The Canadian Centre for Architecture (CCA) presents the exhibition Educating Architects: Four Courses by Kenneth Frampton in the Octagonal Gallery from 31 May to 24 September 2017. The exhibition is curated by Kim Förster, Associate Director, Research, CCA.
The archive of architectural historian and critic Kenneth Frampton recently arrived at the Canadian Centre for Architecture. As a first step in providing access to this body of work, this exhibition asks how an archive of history, theory, and criticism can inform our understanding of architectural practice today. Structured around the syllabi from four core courses in history, theory, and design, the exhibition illustrates Frampton’s multi-generational impact on the landscape of architecture education. Encompassing drawings, models, photographs, proposals, papers, lectures, slide shows, essays, monographs, letters, and autobiographical documents, the exhibition highlights how his pedagogical methods and concerns were instrumental in shaping the discipline and profession of architecture internationally.
Frampton’s extensive archive at the CCA is comprised of (un)published essays, book manuscripts, illustrates, photographic prints, and sketches. It also includes annotated drawings from the influential 1965 publication of Pierre Chareau’s and Bernard Bijvoet’s Maison de Verre.
With the arrival of this archive, the CCA continues to enrich a collection that supports historiographic research. The CCA also holds the archives of the Institute for Architecture and Urban Studies (IAUS), in which Frampton was heavily involved, as well as part of the archive of Alvaro Siza, about whom Frampton has frequently written.
Jean Louis Cohen, Sheldon H. Solow Chair for the History of Architecture at the Institute of Fine Arts, New York University commented on the relevance of Frampton’s archive:
All these domains in Frampton’s dense activity of more than five decades have yielded multiple types of documents, all present in the collection: written works by him, correspondence with colleagues and architects, photographic prints, slides, audio tapes, ephemera of all sorts – leaflets, brochures and posters. At the CCA, it complements happily the archives of Cedric Price, James Stirling, and Peter Eisenman, providing resources for the study of both Europe and the United States between 1960 and the present.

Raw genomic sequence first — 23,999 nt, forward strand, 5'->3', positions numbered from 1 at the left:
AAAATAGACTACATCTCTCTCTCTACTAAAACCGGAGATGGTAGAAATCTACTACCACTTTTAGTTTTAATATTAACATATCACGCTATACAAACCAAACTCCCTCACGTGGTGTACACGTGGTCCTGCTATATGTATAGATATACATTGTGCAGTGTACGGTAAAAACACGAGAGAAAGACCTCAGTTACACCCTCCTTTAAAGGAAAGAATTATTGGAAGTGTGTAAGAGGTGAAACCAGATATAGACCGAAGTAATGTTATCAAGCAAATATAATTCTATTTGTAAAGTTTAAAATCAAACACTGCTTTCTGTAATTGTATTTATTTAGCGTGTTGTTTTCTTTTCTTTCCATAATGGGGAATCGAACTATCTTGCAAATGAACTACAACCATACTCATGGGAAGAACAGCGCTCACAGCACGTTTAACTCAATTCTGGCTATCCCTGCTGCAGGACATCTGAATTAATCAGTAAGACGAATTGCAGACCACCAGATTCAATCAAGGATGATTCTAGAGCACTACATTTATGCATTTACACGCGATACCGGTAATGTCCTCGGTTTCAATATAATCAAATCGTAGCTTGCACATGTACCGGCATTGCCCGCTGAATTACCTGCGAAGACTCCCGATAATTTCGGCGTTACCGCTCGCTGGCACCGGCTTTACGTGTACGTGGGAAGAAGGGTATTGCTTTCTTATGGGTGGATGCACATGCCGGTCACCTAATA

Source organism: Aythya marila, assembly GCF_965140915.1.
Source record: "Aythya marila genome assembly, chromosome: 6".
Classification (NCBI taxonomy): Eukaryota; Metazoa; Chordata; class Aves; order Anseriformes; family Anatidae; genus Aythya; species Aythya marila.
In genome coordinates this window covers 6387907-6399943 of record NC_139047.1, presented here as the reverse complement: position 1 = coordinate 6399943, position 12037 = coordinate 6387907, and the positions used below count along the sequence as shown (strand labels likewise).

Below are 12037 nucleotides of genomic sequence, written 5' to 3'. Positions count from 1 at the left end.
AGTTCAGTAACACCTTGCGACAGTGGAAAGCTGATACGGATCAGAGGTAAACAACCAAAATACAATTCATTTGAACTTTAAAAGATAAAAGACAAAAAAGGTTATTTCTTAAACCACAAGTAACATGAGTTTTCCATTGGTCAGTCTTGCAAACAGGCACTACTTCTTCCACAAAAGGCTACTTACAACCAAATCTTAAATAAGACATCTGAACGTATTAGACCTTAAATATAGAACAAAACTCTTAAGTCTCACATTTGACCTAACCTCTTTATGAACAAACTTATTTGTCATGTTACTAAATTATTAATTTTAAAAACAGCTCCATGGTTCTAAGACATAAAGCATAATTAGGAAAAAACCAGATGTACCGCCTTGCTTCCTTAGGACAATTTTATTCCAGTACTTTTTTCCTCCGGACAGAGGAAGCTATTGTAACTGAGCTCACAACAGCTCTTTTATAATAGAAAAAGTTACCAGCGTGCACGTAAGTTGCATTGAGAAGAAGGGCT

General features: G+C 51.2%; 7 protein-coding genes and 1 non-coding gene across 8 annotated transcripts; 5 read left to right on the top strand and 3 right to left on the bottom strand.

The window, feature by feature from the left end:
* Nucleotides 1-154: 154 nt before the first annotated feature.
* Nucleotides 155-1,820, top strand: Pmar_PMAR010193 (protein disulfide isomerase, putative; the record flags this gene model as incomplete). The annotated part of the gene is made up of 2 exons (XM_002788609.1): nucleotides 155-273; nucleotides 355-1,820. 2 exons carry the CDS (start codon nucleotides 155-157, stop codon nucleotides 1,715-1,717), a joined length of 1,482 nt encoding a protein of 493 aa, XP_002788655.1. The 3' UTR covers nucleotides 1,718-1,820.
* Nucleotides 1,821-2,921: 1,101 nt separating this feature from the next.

The exhibition, using a biographical and historiographic approach, tells the story of Frampton’s teaching at various academic institutions and his development as an educator who, in his call for deceleration, has always re-valued architectural works. Since the academy was the dominant setting for Frampton’s career and intellectual life, the exhibition begins with his move to the United States where he assumed a teaching position at Princeton University in 1965.
In the context of education reform in US architecture schools in the 1970s, Kenneth Frampton was integral in transforming the curriculum of Columbia University’s Graduate School of Architecture & Planning. In particular, he designed and taught what became three-core-courses: the theory seminar “Comparative Critical Analysis,” the history lectures “Thresholds of Modern Architecture,” and the housing studio unit on the “Perimeter Block.” In the 1990s, he started teaching “Studies in Tectonic Culture,” which also became a long-standing history and theory course.
Kenneth Frampton is Ware Professor of Architecture at Columbia University’s Graduate School of Architecture, Planning and Preservation in New York, where he has taught since 1972. He was trained as an architect at the Architectural Association School of Architecture in London and has worked as an architect and as an architectural historian and critic. In addition to Columbia, Frampton has taught at a number of leading institutions including the Royal College of Art in London, the ETH in Zurich, the Berlage Institute in Amsterdam, the EPFL in Lausanne, and the Accademia di Architettura in Mendrisio. Frampton is the author of Modern Architecture and the Critical Present (1980), Studies in Tectonic Culture (1995), American Masterworks (1995), Le Corbusier (2001), Labour, Work & Architecture (2005), and, most recently, L’Altro Movimento Moderno (2015) and A Genealogy of Modern Architecture: Comparative Critical Analysis of Built Form (2015). He is currently at work on an expanded fifth edition of Modern Architecture: A Critical History.